3 min read

Make SQLite work again with Ghost 5.x on Docker

They'll have to pry SQLite from our cold, dead hands.
Ghost 5.0
The next generation of powerful technology for independent publishers.

With the release of Ghost 5.0 back in May 2022, one of the biggest architectural changes was the announcement that MySQL 8 would be the only database officially supported in production environments. While committing to a full-blown database like MySQL might be a sensible and easy-to-make decision for a larger company or business, for those of us who primarily use Ghost as a hobbyist or small-business/side-gig static blogging platform (ditto on those new Ghost features like paid subscriptions and native commenting), SQLite has been working fine for years. It's easy (no need to configure and maintain a giant MySQL installation), it's still highly performant, and best of all, it's easily backed up - all I need to do is cp -R my ghost directory. And specifically for those of us who like to make life even easier with Docker, the official Docker Ghost image has also shipped with SQLite as the default database for years....until it didn't.


Somewhere in the vicinity of the Docker image release for Ghost 5.9, the default database was switched to MySQL. Not a terribly unreasonable idea given that the production default for Ghost 5.x is MySQL, but unfortunately this change broke a lot of people's existing Ghost-on-Docker instances that used the old default sqlite3 setup, as evidenced by the numerous subsequent complaints.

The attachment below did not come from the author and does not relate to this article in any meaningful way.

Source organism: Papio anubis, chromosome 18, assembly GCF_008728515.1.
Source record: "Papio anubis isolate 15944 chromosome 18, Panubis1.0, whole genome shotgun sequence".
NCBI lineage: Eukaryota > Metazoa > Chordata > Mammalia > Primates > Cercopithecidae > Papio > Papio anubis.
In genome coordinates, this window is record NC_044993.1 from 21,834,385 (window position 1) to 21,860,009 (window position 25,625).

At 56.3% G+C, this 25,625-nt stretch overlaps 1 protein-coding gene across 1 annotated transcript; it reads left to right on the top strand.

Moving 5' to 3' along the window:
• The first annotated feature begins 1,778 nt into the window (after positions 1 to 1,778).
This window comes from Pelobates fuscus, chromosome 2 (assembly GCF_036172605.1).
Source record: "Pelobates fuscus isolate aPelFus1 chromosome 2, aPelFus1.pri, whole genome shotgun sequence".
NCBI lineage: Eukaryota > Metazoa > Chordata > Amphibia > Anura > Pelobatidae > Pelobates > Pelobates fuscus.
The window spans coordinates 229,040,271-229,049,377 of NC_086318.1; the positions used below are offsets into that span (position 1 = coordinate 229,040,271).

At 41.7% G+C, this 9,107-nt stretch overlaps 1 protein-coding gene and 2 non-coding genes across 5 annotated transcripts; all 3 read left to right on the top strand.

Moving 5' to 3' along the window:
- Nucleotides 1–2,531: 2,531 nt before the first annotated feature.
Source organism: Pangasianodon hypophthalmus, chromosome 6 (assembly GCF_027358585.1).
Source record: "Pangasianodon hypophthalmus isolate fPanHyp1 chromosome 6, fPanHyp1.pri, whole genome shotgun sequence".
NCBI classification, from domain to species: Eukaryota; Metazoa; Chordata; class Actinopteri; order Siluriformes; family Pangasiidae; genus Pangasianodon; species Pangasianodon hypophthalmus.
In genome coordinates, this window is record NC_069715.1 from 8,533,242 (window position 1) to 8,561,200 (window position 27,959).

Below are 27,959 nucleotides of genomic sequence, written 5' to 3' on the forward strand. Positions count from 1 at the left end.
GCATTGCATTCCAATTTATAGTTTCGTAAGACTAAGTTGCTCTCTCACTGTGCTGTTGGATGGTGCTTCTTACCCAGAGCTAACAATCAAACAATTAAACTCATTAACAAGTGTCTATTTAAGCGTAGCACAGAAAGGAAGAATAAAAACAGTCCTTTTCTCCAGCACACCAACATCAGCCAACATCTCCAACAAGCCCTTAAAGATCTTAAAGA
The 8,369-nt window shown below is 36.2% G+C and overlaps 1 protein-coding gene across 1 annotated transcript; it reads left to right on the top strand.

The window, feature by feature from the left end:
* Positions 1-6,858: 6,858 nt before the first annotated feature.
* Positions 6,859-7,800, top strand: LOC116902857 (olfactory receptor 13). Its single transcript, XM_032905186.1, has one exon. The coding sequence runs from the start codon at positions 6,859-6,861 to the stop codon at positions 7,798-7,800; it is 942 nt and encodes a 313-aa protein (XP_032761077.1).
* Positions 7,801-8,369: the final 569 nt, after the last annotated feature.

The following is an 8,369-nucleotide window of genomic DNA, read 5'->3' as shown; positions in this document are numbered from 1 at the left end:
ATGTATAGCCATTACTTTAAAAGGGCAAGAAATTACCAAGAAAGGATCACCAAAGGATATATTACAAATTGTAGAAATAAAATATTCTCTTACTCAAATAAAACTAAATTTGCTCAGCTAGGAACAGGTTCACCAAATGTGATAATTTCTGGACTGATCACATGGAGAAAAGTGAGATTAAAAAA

New 5.9.3 Breaks previous version 5 ghost installs · Issue #327 · docker-library/ghost
Error when updating to the new version from a older version that did not use a dedicated database. [2022-08-17 08:55:32] INFO Ctrl+C to shut down [2022-08-17 08:55:32] INFO Ghost server started in ...
Database error upon deployment via Docker
Same issue here as well.

Thankfully, the fix for this is relatively easy, assuming you want to keep using SQLite. Stop and remove your existing Ghost container, then recreate it with the following environment variables:

-e database__client=sqlite3 \
-e database__connection__filename="content/data/ghost.db" \
-e database__useNullAsDefault=true \
-e database__debug=false \

This is consistent with Ghost's officially recommended configuration settings for sqlite3. Assuming that the path to your ghost.db is correct, your Ghost instance should be back up and running shortly!


It bears repeating that running Ghost on SQLite in production is officially unsupported, and that this could stop working at any time if future versions of Ghost implement new features or breaking changes that simply won't work with SQLite any more. Indeed, you'll be reminded of this every time you visit the admin panel. However, as Ghost uses knex.js as a database abstraction layer, hopefully this won't happen anytime soon!